The team recovered bone fragments from the plane wreckage last summer. Beckstead contacted John Hoskin, the pilot's only remaining sibling, and asked for a DNA sample.

The results were announced in March. “It was a match,” John Hoskin said.

The find rekindled John Hoskin's curiosity, which had dimmed since he and his wife tracked down Crane, the man who wandered through the Alaskan wilderness after the crash, at his Philadelphia home in the early 1990s.

Crane had little to say about the event and has since died, they said.

John Hoskin reconnected with his niece, and convinced her to look through love letters his brother sent to her mother during the war. She learned that Harold Hoskin was in a zoology laboratory at Bates College in Lewiston when he learned Japan had attacked Pearl Harbor. He left college and joined the Army almost two months later, at the end of January 1942.

Harold Hoskin married his girlfriend, Mary, days after he finished pilot training a year later.

The couple eagerly awaited the birth of their first child at the time of the crash. They even settled on a name, Dick, because they expected a boy. Mary Hoskin gave birth to their daughter five months later.

In the meantime, she boxed up every letter from her husband, could not discuss his death and did not remarry for more than two decades. She died in 2004.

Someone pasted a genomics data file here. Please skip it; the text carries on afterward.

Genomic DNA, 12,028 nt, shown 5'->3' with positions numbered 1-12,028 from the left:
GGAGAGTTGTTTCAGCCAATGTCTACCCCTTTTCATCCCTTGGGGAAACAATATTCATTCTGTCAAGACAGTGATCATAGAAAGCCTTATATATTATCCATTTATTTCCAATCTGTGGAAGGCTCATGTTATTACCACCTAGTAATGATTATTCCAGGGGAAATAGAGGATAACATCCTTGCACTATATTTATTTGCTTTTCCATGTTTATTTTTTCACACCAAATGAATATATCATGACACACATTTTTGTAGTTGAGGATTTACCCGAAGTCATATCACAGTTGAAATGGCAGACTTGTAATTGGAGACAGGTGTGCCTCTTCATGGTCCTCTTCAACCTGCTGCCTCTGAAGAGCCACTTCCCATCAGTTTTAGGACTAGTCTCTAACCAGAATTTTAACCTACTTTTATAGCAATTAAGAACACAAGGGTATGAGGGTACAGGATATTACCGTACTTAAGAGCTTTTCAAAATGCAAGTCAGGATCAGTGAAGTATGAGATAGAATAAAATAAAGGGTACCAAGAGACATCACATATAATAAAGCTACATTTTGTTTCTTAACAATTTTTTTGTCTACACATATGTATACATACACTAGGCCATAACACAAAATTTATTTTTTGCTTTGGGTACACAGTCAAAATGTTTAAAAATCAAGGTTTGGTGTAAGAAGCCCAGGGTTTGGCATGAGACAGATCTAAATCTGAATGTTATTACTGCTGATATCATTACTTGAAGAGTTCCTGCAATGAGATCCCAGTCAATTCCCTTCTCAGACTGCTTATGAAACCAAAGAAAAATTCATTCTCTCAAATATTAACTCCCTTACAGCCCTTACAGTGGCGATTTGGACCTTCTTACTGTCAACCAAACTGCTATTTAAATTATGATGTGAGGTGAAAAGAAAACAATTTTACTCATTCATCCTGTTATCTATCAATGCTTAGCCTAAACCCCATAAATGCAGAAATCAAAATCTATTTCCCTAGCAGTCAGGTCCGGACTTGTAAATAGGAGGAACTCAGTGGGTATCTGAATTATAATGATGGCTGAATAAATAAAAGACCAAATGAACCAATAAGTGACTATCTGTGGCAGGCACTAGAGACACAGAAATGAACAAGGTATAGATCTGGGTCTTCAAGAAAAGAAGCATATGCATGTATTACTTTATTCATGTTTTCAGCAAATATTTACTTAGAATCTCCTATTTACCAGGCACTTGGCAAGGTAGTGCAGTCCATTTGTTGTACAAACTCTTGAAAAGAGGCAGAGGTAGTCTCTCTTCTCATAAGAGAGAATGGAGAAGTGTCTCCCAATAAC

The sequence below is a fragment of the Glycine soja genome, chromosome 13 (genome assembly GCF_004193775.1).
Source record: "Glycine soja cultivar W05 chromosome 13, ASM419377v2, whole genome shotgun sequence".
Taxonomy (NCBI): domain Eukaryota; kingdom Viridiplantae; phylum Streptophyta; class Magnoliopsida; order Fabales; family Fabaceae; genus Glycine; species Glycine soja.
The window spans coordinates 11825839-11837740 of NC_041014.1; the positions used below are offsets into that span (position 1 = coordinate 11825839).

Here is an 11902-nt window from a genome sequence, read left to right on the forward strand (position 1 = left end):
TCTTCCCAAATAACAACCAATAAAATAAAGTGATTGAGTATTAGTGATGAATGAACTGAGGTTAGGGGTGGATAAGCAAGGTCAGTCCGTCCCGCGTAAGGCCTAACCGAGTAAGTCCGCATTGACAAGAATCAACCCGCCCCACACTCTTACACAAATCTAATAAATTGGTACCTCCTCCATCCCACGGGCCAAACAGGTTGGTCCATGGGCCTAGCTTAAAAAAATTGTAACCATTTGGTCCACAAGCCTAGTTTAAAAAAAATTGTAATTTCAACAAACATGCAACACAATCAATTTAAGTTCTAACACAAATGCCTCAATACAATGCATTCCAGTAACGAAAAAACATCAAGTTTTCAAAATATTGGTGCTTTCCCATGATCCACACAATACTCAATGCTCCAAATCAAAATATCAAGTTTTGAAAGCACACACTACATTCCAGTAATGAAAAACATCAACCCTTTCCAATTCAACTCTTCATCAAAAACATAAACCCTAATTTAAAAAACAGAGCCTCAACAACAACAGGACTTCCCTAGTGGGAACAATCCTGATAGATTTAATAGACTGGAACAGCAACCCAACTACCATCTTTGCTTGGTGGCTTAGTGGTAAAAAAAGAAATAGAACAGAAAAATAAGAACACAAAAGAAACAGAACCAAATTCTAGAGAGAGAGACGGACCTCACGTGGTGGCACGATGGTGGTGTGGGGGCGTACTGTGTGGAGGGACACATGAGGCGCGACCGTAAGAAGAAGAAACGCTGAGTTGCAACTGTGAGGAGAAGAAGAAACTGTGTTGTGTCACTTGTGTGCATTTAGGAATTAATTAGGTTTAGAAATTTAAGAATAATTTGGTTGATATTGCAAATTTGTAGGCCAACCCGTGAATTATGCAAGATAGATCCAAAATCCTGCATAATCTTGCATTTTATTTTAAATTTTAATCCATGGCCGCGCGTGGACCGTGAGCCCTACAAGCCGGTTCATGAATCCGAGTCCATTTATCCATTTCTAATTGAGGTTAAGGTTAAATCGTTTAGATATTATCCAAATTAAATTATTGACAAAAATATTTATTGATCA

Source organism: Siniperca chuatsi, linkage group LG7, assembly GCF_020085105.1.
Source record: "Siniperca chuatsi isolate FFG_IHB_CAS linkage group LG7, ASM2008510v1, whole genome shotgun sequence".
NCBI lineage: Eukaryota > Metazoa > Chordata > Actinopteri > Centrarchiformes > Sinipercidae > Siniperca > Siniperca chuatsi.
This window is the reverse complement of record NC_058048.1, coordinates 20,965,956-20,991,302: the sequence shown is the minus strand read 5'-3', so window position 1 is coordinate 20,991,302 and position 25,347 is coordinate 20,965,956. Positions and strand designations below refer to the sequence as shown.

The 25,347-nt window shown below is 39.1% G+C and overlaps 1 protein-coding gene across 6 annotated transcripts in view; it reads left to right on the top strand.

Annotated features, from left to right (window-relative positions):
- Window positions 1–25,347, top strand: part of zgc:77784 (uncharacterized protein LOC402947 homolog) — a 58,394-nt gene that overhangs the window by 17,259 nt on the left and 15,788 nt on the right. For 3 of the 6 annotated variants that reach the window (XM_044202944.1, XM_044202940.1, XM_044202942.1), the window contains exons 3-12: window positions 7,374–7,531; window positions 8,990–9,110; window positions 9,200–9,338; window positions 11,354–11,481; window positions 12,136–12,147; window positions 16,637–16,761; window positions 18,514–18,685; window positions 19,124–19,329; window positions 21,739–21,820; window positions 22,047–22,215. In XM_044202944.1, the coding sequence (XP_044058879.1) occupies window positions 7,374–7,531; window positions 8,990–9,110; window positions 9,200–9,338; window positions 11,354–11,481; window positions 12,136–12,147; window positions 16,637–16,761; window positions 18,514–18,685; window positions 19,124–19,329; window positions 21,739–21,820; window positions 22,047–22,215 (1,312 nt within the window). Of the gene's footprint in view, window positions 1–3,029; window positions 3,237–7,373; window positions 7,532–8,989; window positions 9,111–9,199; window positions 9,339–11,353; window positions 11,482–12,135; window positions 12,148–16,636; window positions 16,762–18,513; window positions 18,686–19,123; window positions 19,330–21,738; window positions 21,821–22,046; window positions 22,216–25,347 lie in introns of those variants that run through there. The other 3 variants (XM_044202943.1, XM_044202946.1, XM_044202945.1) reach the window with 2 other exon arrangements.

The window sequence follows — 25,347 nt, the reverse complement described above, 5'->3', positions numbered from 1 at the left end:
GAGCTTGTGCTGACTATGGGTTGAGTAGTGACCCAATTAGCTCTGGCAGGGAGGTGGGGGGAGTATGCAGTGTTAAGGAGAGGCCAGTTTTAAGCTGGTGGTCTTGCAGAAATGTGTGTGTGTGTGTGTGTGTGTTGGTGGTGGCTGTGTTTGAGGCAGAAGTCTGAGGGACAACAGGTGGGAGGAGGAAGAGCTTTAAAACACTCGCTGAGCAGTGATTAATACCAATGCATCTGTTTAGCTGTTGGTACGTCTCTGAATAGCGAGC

“Any time I ever asked her about it, she would cry,” said Joann Goldstein, 63, of Punta Gorda, Fla., their daughter.

Earlier this summer, Goldstein opened the box of more than 50 letters at the urging of family members.

Two lines from the stack of notes stood out:

In a letter to his mother on his way to officer training, Harold Hoskin called World War II “the most important war we've ever had to fight.”

The other, written to his wife shortly after he got his assignment in Alaska, said, “It looks as though Dick will see his proud papa, because there is no combat involved in this job.”

Harold Hoskin then asked his wife if she would be ashamed of him if he never saw combat.

When asked what her mother would think of the coming burial ceremony, Goldstein said, “I think she would be honored that he's being honored.”

Harold Hoskin is scheduled to be buried with full military honors Friday at Arlington National Cemetery. A remembrance ceremony is scheduled for Tuesday at the Free Baptist Church in Limington.